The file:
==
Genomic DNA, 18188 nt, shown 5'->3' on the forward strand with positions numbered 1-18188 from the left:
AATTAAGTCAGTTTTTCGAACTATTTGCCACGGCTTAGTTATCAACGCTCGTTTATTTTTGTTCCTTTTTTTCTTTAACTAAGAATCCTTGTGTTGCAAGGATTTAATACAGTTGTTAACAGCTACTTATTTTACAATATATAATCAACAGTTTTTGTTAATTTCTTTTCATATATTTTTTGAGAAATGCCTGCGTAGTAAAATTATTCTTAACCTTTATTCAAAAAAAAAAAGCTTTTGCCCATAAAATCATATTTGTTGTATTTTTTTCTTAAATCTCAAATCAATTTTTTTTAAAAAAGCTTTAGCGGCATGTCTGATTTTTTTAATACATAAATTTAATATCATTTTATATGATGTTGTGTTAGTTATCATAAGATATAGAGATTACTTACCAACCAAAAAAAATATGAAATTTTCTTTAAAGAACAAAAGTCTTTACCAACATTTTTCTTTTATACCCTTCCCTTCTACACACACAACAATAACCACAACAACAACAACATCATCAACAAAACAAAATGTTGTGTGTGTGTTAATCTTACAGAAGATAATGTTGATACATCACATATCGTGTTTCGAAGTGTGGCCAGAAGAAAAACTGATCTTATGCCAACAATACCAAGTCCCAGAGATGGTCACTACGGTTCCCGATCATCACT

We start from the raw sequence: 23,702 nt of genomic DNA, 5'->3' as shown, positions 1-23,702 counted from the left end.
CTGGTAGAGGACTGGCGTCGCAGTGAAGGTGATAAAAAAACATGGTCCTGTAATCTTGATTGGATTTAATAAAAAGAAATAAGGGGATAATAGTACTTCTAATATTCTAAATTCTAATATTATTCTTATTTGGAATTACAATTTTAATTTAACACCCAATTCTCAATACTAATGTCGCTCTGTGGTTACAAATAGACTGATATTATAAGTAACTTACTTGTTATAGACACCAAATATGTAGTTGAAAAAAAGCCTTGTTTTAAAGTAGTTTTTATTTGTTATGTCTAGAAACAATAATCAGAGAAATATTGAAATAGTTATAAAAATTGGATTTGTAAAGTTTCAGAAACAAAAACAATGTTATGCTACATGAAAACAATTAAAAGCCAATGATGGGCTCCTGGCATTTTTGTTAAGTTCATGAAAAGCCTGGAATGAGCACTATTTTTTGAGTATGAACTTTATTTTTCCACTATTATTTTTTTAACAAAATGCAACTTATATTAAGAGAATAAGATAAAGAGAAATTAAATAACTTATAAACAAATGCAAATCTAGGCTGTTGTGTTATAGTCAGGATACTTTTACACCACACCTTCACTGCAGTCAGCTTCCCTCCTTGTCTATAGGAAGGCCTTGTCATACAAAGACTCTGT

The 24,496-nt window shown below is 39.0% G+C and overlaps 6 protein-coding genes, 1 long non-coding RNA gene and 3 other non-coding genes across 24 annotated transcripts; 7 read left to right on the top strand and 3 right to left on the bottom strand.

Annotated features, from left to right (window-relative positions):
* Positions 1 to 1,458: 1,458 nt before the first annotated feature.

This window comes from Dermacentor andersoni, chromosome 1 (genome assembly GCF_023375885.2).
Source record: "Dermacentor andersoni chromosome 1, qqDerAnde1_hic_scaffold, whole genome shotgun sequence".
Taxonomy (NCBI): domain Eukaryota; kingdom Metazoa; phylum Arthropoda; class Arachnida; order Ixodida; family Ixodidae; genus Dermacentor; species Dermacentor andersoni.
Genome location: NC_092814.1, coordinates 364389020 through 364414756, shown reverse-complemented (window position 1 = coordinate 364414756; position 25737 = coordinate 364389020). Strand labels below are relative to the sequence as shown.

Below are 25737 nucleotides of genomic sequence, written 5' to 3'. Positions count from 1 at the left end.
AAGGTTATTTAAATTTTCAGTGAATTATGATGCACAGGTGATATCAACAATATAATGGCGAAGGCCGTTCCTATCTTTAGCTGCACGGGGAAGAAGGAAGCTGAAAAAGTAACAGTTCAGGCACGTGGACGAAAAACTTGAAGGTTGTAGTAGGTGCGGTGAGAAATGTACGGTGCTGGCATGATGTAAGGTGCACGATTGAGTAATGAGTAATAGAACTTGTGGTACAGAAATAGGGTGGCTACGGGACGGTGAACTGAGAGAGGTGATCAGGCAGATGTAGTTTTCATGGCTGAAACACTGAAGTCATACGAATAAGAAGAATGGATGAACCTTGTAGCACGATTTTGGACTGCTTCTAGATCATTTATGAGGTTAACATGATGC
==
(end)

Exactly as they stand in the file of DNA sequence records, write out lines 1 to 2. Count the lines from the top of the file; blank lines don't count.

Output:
Genomic DNA, 18188 nt, shown 5'->3' on the forward strand with positions numbered 1-18188 from the left:
AATTAAGTCAGTTTTTCGAACTATTTGCCACGGCTTAGTTATCAACGCTCGTTTATTTTTGTTCCTTTTTTTCTTTAACTAAGAATCCTTGTGTTGCAAGGATTTAATACAGTTGTTAACAGCTACTTATTTTACAATATATAATCAACAGTTTTTGTTAATTTCTTTTCATATATTTTTTGAGAAATGCCTGCGTAGTAAAATTATTCTTAACCTTTATTCAAAAAAAAAAAGCTTTTGCCCATAAAATCATATTTGTTGTATTTTTTTCTTAAATCTCAAATCAATTTTTTTTAAAAAAGCTTTAGCGGCATGTCTGATTTTTTTAATACATAAATTTAATATCATTTTATATGATGTTGTGTTAGTTATCATAAGATATAGAGATTACTTACCAACCAAAAAAAATATGAAATTTTCTTTAAAGAACAAAAGTCTTTACCAACATTTTTCTTTTATACCCTTCCCTTCTACACACACAACAATAACCACAACAACAACAACATCATCAACAAAACAAAATGTTGTGTGTGTGTTAATCTTACAGAAGATAATGTTGATACATCACATATCGTGTTTCGAAGTGTGGCCAGAAGAAAAACTGATCTTATGCCAACAATACCAAGTCCCAGAGATGGTCACTACGGTTCCCGATCATCACT